Omentum and its Use in Treating Dementia


Omentum Overview


The omentum is a layer of tissue lying over internal organs (e.g. the intestines) like a blanket.  Omentum has the ability to generate biological agents that nourish nerves and help them grow.  When such agents identified from the omentum were tested, they were shown to provoke the growth of new brain cells in areas of the brain affected by Alzheimer's disease.  The omentum tissue can also increase the level of Acetylcholine (ACh) whose reduction is considered as a main cause of brain cell death.  Some scientists believe that the ability of the omentum to provide this important factor (ACh) may be a key to successfully treating dementia.  Additionally, the omentum has been shown to be angiogenic (i.e. to promote new blood vessel growth) in areas of the body lacking blood flow.  


Use of Omentum in Treating Dementia


Historically, doctors have utilized omentum to treat dementia using a procedure called omental transposition.  This approach involves a surgical procedure in which the omentum is surgically lengthened into the brain through the chest, neck and behind the ear.  The omentum is then laid directly on the underlying brain.  According to studies conducted by a team in the University of Nevada, School of Medicine, omental transposition not only arrested Alzheimer's disease, but also reversed it, resulting in the patient’s neurologic function being improved.  Despite the promising results, this surgical procedure has not been popular because it is very invasive and therefore often causes unwanted complications to a patient, especially in the elderly.  Accordingly, a less invasive procedure or a pharmaceutical approach in treatment of dementia remains a significant need.



-19-






Recent Developments


Reverse Acquisition of Cerebain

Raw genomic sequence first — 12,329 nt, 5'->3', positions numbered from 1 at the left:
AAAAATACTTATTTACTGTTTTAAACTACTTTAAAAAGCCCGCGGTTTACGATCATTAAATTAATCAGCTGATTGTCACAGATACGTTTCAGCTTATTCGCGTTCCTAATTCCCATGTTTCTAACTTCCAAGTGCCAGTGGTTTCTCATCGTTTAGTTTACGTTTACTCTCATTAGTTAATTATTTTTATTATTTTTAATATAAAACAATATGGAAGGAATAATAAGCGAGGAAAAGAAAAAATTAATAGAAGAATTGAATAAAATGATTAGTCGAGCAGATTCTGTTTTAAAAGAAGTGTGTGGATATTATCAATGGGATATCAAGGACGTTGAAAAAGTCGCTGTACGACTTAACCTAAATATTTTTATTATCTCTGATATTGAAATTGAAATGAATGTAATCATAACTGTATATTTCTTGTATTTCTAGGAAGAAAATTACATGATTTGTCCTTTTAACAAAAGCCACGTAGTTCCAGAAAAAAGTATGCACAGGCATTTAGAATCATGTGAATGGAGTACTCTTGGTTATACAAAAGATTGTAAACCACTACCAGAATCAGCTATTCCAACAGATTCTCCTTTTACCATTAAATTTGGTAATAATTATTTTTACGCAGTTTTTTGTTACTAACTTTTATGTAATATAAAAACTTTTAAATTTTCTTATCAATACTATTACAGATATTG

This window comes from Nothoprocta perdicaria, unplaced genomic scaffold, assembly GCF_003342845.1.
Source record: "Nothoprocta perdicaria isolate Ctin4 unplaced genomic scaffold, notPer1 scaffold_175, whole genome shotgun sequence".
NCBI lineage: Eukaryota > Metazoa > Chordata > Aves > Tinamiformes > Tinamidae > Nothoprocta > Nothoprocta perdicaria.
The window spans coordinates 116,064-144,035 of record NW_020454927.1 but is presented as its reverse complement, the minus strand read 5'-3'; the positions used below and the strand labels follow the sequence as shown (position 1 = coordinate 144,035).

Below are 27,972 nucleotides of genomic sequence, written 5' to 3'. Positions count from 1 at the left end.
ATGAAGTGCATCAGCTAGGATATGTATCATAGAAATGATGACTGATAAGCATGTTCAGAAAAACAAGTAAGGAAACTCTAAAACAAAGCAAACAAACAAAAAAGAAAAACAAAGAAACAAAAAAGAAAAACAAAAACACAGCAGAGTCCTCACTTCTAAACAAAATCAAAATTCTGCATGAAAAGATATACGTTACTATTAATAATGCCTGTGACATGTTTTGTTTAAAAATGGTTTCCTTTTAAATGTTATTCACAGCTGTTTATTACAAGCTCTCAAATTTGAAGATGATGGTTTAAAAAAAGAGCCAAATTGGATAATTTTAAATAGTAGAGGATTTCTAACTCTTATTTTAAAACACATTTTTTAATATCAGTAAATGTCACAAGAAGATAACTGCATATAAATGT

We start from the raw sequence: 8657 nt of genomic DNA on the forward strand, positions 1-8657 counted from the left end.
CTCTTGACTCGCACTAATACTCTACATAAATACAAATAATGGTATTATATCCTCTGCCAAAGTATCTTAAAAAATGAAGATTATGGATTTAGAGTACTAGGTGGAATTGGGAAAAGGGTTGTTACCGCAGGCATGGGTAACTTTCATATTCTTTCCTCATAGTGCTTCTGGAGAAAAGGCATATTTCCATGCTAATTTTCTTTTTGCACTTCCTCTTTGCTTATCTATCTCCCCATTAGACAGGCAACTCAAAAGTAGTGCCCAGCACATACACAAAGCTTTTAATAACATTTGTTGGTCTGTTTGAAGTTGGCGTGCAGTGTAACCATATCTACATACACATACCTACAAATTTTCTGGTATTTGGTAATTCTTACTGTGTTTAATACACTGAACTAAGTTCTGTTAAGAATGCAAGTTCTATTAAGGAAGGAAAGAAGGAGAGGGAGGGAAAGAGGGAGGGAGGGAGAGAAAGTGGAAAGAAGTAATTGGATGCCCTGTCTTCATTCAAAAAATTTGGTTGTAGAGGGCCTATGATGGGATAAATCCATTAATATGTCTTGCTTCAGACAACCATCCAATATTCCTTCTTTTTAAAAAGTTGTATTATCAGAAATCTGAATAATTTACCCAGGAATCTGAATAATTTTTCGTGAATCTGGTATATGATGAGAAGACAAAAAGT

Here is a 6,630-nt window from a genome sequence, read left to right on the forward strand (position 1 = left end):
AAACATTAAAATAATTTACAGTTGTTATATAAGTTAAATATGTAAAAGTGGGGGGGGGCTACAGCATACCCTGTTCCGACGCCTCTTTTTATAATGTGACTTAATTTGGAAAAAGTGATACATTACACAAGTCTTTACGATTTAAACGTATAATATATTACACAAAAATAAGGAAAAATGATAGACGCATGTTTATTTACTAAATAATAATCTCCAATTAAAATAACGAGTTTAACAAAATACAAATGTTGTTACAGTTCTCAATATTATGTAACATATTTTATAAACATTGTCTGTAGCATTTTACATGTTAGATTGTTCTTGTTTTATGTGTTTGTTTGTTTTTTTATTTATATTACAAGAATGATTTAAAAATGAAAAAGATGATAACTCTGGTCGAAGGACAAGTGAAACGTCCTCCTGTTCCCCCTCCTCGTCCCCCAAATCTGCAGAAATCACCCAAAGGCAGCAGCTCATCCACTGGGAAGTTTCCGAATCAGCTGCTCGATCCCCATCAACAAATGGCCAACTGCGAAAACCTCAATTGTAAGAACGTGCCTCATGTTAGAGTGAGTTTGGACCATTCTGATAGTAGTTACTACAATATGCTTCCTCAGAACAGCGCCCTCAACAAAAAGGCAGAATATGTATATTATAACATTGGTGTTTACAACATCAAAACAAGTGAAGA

On January 17, 2012, the holders of a majority of Discount Dental’s common stock entered into a Stock Purchase Agreement with Cerebain Biotech Corp., a Nevada corporation, under which Cerebain agreed to purchase an aggregate of 3,800,000 shares of its common stock from those shareholders in exchange for $296,000.  These shares represent approximately 90% of Discount Dental’s outstanding common stock (after taking into account the cancellation of 6,000,000 shares of Discount Dental’s common stock by R. Douglas Barton under the Spinoff Agreement as discussed herein).  The transaction closed February 9, 2012.  Concurrently with the close of the transaction, Discount Dental closed a transaction with the shareholders of Cerebain whereby it issued 4,556,800 shares of Discount Dental’s common stock in exchange for 22,784,000 shares of Cerebain’s common stock, which represented 100% of Cerebain’s outstanding common stock.  In addition, concurrent with these two transactions, Discount Dental closed a transaction with its primary shareholder, Mr. R. Douglas Barton, whereby Discount Dental sold all of its assets in exchange for Mr. Barton assuming all of our then-existing liabilities, as well as the return of 6,000,000 shares of Discount Dental’s common stock.